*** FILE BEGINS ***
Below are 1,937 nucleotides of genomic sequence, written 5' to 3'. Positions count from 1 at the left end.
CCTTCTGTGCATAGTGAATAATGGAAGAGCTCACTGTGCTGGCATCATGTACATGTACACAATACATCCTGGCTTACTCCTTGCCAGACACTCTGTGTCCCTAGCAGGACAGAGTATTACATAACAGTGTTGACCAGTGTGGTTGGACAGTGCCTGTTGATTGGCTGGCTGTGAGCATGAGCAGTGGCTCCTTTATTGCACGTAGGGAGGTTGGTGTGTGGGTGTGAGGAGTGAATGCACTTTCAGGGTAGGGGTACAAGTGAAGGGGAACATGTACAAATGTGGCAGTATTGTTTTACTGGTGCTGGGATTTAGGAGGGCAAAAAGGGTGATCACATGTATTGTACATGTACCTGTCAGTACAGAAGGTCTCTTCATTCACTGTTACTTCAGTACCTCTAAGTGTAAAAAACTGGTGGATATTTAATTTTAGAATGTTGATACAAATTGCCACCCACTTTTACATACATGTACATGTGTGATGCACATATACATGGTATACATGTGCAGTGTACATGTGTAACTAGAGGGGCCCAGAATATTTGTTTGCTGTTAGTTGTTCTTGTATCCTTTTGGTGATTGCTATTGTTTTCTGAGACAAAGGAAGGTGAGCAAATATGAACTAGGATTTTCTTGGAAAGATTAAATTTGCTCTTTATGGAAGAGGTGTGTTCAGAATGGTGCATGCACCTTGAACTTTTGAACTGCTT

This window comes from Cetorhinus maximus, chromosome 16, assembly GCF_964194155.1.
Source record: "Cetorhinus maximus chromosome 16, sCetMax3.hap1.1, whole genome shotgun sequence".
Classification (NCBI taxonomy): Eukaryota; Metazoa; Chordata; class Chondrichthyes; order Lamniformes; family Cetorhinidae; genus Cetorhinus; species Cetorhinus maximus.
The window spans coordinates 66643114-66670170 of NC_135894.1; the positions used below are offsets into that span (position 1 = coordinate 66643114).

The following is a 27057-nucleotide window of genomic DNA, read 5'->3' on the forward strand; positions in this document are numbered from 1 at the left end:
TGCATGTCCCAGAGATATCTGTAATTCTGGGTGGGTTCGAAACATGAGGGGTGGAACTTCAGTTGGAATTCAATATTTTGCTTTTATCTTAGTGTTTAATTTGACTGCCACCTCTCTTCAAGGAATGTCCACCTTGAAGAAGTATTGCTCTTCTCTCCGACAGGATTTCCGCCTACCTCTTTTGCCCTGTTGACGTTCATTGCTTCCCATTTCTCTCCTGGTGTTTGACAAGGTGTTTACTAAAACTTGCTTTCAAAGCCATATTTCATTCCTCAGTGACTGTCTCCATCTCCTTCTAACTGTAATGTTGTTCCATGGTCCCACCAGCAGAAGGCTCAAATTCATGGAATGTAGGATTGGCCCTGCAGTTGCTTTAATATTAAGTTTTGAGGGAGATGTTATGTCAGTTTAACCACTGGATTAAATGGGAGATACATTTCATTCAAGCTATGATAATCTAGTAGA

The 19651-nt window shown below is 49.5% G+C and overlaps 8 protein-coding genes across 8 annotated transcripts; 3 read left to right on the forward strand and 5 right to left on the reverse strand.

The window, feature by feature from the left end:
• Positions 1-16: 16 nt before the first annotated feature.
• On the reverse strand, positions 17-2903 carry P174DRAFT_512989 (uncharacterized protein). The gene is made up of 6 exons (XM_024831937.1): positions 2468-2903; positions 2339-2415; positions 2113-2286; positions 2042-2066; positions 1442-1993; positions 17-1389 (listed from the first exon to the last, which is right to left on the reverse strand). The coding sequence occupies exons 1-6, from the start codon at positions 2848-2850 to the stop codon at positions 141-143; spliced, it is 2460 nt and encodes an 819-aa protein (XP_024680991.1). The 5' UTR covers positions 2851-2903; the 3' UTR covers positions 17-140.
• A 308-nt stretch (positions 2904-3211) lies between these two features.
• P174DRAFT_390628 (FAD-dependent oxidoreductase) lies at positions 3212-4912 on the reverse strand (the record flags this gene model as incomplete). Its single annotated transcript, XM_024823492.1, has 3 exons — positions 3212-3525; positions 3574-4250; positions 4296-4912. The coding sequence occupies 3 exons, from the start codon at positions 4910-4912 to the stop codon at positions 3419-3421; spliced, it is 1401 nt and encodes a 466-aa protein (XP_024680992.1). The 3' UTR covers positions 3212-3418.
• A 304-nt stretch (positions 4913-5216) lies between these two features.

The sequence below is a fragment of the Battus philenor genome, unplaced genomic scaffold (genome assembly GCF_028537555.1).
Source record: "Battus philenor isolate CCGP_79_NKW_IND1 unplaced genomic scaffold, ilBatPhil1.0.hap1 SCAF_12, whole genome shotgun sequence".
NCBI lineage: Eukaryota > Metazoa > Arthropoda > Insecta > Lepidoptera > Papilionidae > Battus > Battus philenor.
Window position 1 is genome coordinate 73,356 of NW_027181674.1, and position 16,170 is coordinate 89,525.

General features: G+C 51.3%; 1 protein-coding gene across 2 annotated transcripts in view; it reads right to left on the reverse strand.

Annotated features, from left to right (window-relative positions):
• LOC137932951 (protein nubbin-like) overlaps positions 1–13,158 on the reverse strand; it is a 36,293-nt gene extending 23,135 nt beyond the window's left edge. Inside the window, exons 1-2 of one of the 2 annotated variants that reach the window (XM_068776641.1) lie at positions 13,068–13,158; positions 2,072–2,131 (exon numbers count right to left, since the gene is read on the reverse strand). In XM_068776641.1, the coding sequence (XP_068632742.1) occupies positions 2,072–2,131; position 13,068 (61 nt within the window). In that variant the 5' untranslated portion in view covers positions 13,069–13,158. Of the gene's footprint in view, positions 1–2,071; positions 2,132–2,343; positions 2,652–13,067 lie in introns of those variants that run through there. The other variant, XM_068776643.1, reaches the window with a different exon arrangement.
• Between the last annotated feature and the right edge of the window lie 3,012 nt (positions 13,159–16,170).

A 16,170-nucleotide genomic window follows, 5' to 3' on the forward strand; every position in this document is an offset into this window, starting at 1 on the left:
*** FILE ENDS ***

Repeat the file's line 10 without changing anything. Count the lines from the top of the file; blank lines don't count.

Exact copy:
The window, feature by feature from the left end: